I will admit, I had high expectations for this book because A) my name is in the title so it is required by (my) law to be amazing! And B) it is about unplanned road trips and they are usually the best!
Title: Amy & Roger’s Epic Detour
Author: Morgan Matson
Age Classification: Young Adult
Publisher: Simon & Schuster
Release: May 4, 2010
Amelia (Amy) Curry’s mum has put the house up for sale and moved to a new city, leaving Amy to finish up the school year and then drive the car up to live with her mum. Amy feels guilty about her dad’s death, bitter towards her mum for moving the family away and disappointed in her brother for living a lifestyle that landed him in rehab. While she is upset about leaving her home, the real problem Amy has with the cross-country road trip is that she hasn’t driven since her dad died in a car accident.
Enter Roger, someone Amy apparently knew as a kid but has little to no memory of (I can relate to Amy here. I have no idea who people are if I have not seen them since I was a kid). He is upbeat, positive and potentially a bad influence, not to mention good-looking with his light brown hair, dark eyes and broad shoulders. He has a sort-of-but-not-really-girlfriend that he is trying to track down which influences some of the detour locations but Roger also encourages Amy to go to places that mean something to her and may help her heal.
There is a range of characters they meet on their detour, all of which play their part in making the detour “epic”, but the one character I truly dislike is Amy’s mother, Pamela. She does not seem to be supportive or care at all about how Amy is feeling. When Amy expresses her discomfort about A) driving across the country with someone she does not really know and B) being in a car at all, Amy’s mother tells her not to be difficult. This is insensitive and heartbreaking but also explains why Amy stops caring about what her mother wants and just does what she needs to do. What Amy needed, Roger encouraged and the detour facilitated was a break, a bit of freedom and healing. Amy’s character is tough, but she still needed time to heal and someone to reassure her that her father’s death was not her fault.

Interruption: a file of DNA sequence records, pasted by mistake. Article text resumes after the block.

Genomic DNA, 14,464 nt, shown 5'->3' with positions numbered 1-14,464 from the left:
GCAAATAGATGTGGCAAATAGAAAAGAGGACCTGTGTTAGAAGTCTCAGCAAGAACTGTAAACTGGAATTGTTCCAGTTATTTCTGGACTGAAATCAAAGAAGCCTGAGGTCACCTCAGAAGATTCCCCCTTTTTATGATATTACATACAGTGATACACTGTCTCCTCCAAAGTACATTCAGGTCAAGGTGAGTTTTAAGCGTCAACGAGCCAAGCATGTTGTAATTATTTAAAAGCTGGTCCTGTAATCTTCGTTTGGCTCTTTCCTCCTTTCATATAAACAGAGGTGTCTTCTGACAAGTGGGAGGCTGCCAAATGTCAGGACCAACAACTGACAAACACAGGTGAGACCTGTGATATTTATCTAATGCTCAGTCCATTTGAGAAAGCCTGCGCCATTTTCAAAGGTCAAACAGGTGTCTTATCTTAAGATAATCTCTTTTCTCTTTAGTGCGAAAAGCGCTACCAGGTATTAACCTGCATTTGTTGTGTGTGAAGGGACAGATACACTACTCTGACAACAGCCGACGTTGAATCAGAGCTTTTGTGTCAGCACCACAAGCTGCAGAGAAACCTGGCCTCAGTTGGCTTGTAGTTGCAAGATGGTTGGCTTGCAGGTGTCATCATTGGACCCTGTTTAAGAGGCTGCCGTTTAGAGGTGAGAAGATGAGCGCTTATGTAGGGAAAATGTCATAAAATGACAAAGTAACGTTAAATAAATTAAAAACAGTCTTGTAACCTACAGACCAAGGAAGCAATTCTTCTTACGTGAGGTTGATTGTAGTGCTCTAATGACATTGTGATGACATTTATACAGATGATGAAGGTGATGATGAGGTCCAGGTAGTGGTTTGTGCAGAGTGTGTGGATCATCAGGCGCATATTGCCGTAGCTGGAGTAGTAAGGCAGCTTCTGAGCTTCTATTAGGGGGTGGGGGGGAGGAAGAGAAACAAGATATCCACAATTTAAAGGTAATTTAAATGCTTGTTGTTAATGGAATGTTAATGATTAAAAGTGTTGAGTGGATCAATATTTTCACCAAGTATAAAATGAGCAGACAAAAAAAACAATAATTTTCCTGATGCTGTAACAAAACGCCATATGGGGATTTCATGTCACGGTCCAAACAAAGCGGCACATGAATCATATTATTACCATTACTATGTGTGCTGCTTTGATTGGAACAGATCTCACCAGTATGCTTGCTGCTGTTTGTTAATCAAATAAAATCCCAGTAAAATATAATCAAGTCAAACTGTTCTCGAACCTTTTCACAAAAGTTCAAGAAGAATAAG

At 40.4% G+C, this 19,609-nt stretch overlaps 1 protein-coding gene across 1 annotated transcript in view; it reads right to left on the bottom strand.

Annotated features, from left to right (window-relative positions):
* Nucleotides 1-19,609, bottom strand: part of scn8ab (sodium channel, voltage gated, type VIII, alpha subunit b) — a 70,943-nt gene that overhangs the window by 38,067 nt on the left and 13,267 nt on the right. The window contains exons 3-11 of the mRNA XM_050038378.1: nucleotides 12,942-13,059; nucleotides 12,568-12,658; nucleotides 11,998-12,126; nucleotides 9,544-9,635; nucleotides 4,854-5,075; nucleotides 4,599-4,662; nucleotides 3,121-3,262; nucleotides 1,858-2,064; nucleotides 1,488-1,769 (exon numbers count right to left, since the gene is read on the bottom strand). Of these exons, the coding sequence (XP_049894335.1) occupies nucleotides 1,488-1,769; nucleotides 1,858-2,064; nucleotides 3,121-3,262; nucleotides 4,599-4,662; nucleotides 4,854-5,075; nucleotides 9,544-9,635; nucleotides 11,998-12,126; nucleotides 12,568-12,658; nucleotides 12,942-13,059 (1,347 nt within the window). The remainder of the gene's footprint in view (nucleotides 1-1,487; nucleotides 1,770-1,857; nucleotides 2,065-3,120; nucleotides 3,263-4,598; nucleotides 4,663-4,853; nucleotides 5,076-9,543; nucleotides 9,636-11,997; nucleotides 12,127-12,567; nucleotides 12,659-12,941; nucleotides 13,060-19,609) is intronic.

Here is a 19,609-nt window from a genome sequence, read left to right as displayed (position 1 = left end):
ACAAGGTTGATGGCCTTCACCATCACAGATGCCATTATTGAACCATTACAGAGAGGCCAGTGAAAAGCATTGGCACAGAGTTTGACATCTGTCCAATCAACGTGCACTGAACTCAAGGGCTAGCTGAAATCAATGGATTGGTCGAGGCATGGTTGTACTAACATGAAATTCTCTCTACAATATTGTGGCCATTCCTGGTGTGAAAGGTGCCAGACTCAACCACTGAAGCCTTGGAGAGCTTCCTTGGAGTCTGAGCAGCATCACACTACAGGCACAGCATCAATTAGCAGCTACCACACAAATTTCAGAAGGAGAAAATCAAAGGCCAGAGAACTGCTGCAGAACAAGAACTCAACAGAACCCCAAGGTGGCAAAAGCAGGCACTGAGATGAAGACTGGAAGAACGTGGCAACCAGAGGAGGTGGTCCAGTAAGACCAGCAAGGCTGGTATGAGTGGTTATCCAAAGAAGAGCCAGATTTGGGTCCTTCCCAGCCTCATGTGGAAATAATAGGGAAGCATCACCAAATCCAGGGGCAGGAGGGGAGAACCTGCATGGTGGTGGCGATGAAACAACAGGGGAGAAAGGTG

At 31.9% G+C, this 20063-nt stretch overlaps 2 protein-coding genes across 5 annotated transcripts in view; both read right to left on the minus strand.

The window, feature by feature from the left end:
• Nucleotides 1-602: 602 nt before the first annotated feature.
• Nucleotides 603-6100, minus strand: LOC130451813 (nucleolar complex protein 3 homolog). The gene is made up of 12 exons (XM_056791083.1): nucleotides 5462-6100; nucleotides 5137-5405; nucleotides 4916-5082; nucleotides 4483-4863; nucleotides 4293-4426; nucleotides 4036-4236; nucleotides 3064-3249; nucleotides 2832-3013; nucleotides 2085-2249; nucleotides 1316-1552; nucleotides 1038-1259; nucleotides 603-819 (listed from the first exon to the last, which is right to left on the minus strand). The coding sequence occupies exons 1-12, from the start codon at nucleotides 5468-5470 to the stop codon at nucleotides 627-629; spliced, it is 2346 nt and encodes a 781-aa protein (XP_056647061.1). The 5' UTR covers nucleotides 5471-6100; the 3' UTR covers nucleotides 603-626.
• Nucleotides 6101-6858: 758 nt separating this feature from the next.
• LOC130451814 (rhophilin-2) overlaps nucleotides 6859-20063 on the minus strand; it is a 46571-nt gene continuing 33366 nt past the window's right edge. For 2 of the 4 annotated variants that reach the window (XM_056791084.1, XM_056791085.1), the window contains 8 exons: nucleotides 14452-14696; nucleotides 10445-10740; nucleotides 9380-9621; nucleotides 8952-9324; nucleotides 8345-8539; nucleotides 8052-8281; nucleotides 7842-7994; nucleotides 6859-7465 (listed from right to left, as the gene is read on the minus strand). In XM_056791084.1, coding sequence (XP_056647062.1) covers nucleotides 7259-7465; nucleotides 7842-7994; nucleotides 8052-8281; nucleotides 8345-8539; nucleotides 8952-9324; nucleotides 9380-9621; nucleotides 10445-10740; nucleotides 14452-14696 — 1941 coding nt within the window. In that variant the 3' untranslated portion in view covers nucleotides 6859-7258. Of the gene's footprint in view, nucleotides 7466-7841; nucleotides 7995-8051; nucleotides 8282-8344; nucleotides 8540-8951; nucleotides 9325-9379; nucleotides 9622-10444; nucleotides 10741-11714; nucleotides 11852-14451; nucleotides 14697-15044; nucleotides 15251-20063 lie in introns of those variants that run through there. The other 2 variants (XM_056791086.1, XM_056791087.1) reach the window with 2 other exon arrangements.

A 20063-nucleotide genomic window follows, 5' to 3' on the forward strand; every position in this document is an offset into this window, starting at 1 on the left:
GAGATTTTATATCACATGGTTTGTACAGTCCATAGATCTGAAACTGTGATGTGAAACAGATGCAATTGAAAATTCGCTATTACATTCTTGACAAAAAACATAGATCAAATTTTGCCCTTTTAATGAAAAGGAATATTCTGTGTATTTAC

Despite my anger towards that element of the story, the book was wonderfully set out with playlists, receipts, facts about the states they were in and pictures of their travels scattered throughout the book. The places they stopped and the conversations they had were interesting, meaningful and fun. I enjoyed the writing style which makes the novel a rather quick read and it was a cute and somewhat lighthearted story which left me wanting
Roger a fun road trip buddy.
Star Rating: ☆☆☆☆☆
Overall, I loved this book and, while I didn’t like a specific element, it was executed well so it gets full marks from me!
What places would you like to stop off at on a road trip?
Who would be your ultimate road trip buddy?
Let me know in the comments!
Until next time bibliophiles!